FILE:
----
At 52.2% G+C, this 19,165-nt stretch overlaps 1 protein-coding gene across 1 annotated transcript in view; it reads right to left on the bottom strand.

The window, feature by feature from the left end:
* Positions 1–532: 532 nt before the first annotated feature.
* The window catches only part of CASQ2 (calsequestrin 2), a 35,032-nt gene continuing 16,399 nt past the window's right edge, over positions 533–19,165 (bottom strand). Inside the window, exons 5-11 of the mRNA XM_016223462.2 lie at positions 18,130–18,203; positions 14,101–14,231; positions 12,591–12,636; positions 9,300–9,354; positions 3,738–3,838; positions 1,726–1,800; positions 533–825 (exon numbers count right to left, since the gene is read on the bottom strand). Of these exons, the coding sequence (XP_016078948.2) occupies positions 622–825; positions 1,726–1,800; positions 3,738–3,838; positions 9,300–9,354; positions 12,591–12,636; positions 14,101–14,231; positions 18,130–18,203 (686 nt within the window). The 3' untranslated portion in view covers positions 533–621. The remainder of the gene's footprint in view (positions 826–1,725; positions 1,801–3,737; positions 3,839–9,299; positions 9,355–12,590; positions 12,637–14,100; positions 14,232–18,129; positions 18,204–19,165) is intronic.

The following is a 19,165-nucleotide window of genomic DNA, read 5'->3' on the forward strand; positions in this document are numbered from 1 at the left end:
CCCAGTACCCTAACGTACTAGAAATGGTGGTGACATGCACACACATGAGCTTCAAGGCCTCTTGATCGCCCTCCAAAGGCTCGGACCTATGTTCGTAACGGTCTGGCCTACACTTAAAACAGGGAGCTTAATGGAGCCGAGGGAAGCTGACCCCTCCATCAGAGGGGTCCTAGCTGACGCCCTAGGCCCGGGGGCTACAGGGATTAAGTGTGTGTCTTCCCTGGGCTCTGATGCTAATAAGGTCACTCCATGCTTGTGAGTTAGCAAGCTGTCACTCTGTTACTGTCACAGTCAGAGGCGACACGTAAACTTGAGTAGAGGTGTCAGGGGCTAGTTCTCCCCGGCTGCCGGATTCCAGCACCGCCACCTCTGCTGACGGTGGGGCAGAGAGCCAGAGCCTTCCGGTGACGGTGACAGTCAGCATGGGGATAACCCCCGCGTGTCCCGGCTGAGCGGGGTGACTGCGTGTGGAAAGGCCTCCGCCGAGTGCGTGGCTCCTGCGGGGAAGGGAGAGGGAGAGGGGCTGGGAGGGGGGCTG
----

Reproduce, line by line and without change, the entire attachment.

At 52.2% G+C, this 19,165-nt stretch overlaps 1 protein-coding gene across 1 annotated transcript in view; it reads right to left on the bottom strand.

The window, feature by feature from the left end:
* Positions 1–532: 532 nt before the first annotated feature.
* The window catches only part of CASQ2 (calsequestrin 2), a 35,032-nt gene continuing 16,399 nt past the window's right edge, over positions 533–19,165 (bottom strand). Inside the window, exons 5-11 of the mRNA XM_016223462.2 lie at positions 18,130–18,203; positions 14,101–14,231; positions 12,591–12,636; positions 9,300–9,354; positions 3,738–3,838; positions 1,726–1,800; positions 533–825 (exon numbers count right to left, since the gene is read on the bottom strand). Of these exons, the coding sequence (XP_016078948.2) occupies positions 622–825; positions 1,726–1,800; positions 3,738–3,838; positions 9,300–9,354; positions 12,591–12,636; positions 14,101–14,231; positions 18,130–18,203 (686 nt within the window). The 3' untranslated portion in view covers positions 533–621. The remainder of the gene's footprint in view (positions 826–1,725; positions 1,801–3,737; positions 3,839–9,299; positions 9,355–12,590; positions 12,637–14,100; positions 14,232–18,129; positions 18,204–19,165) is intronic.

The following is a 19,165-nucleotide window of genomic DNA, read 5'->3' on the forward strand; positions in this document are numbered from 1 at the left end:
CCCAGTACCCTAACGTACTAGAAATGGTGGTGACATGCACACACATGAGCTTCAAGGCCTCTTGATCGCCCTCCAAAGGCTCGGACCTATGTTCGTAACGGTCTGGCCTACACTTAAAACAGGGAGCTTAATGGAGCCGAGGGAAGCTGACCCCTCCATCAGAGGGGTCCTAGCTGACGCCCTAGGCCCGGGGGCTACAGGGATTAAGTGTGTGTCTTCCCTGGGCTCTGATGCTAATAAGGTCACTCCATGCTTGTGAGTTAGCAAGCTGTCACTCTGTTACTGTCACAGTCAGAGGCGACACGTAAACTTGAGTAGAGGTGTCAGGGGCTAGTTCTCCCCGGCTGCCGGATTCCAGCACCGCCACCTCTGCTGACGGTGGGGCAGAGAGCCAGAGCCTTCCGGTGACGGTGACAGTCAGCATGGGGATAACCCCCGCGTGTCCCGGCTGAGCGGGGTGACTGCGTGTGGAAAGGCCTCCGCCGAGTGCGTGGCTCCTGCGGGGAAGGGAGAGGGAGAGGGGCTGGGAGGGGGGCTG